During the grading process, the structural grader identified the limiting defect on each board and those results are displayed in Table 2 and Figure 2. The most common limiting defects, overall, were knots and splits. The most common defects in grades No. 1, No. 2, and No. 3 were knots, while in Below Grade the most common defect was splits.

Most of the observed defects, such as knots, shake, wane and slope of grain, are inherent in boards following manufacture at the sawmill, while splits and cracks are more commonly associated with handling and processing of the boards. In fact, Lamb (1992)2 indicates that splits and cracks are associated with four factors: wood characteristics, processing, drying, and handling. There was no conclusive way to fully understand how many of these splits and cracks were caused by handling and processing the boards during the research. We were not able to track every board and determine the effects produced from each step of processing surface and rip the board. In this study, the primary objective was to estimate a final NELMA grade after processing surface and rip NHLA graded low-grade lumber.

Elasticity of Low-Grade Yellow-Poplar

While NELMA visual grading indicated that a large proportion of NHLA low-grade lumber met structural grades, nearly half of the lumber graded visually was Below Grade (45.4%). To determine if the Below Grade lumber would actually be unsuitable for CLT manufacturing, non-destructive proof loading was used in the study as an alternative grading approach. Table 3 summarizes the non-destructive test results for MOEb of the NHLA low-grade yellow-poplar lumber as a sample population (i.e., no breakdown by NHLA grade).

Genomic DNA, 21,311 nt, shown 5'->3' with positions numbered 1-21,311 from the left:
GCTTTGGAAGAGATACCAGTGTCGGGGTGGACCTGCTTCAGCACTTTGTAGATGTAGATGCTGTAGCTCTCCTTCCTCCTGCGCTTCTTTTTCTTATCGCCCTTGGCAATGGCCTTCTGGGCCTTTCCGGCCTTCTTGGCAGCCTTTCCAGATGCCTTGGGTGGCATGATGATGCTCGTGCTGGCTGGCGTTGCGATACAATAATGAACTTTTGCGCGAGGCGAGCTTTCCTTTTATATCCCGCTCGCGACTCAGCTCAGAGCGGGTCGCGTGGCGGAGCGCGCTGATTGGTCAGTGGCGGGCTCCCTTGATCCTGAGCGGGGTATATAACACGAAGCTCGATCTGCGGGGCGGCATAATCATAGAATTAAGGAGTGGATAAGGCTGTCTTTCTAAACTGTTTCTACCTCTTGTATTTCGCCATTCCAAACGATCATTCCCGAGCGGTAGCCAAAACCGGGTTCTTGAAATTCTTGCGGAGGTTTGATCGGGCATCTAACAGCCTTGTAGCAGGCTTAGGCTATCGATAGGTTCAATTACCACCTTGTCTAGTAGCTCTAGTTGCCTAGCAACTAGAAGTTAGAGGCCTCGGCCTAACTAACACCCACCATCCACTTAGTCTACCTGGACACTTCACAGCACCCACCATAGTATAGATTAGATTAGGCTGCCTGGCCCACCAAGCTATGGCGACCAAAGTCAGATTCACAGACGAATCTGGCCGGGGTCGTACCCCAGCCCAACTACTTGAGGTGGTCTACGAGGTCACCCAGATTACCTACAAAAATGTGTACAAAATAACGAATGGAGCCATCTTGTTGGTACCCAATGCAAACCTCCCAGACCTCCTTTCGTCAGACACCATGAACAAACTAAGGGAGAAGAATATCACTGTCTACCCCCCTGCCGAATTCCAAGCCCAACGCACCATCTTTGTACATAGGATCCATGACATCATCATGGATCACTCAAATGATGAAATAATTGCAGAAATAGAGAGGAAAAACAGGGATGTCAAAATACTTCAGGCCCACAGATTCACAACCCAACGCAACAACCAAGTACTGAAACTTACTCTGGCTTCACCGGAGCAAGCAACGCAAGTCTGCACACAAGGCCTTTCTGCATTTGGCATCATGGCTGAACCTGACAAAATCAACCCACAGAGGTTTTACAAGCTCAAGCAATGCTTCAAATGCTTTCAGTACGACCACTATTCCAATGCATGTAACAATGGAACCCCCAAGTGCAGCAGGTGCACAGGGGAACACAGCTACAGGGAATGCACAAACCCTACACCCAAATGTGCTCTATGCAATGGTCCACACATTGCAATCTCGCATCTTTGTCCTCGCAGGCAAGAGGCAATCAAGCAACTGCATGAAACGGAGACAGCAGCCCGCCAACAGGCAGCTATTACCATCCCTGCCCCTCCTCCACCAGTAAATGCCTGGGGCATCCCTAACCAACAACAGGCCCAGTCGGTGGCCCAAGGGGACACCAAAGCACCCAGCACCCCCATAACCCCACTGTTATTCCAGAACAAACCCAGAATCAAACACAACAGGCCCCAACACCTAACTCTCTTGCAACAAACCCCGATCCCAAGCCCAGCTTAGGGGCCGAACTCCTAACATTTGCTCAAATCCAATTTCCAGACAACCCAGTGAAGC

The MOEb design values of a population are usually calculated from their mean, which, for this distribution, was 1.66 x106 psi. The minimal MOEb value was 0.77 x106 psi and the 5th percentile was 1.25 x106 psi showing that a majority of boards (96.6%) presented an acceptable MOEb relative to the minimal requirement for CLTs as outlined in the American Panel Association (APA) CLT standards (ANSI/APA PRG 320)3 of 1.2 x106 psi for boards qualifying for the parallel layer of a CLT panel. Only 39 boards (3.4%) did not meet the minimum MOE requirement specified in ANSI/APA PRG 320.

Taking into account the average MOEb, lumber within any NELMA grade would meet the minimum requirements of 1.2e as set in the American Panel Association (APA) CLT standards.


This study focused on an evaluation of the structural characteristics of a large sample of low-grade yellow-poplar lumber for use in CLT panel production. The boards were evaluated before and after processing. The parameters used for board evaluation included NELMA visual structural grading and non-destructive testing to determine the MOEb value for each board.

The sampled population of yellow-poplar lumber with NHLA grades 2A and below produced a total of 651 acceptable boards out of a sample population of 1,192 boards. In other words, 54.6% of the tested boards, met visual NELMA structural grades. These findings support the argument that low-grade yellow-poplar lumber can be used for structural purposes, and in particular, as a raw material for manufacturing CLT panels. Results from non-destructive proof loading tests indicated that 96.6% of the boards met the minimum MOEb (1.2 x106 psi) specified for the production of CLT panels under ANSI/APA PRG 320 (2018). Finally, in terms of grading, the non-destructive test results showed a higher yield than visual grading and should be further evaluated as a more efficient and economical means for structurally grading low grade hardwood lumber for CLT applications. This can easily be accomplished through the incorporation of machine stress rating (MSR) technology in production settings, a common feature in many larger softwood manufacturing facilities.

Any large-scale change in grading methods by hardwood lumber manufacturers will depend on investment and a market able to justify the investment. Although, based on these results, re-grading low-grade hardwood lumber, currently used primarily in pallet manufacturing, would add considerable value to this lumber and allow it to be used in CLT panel manufacturing.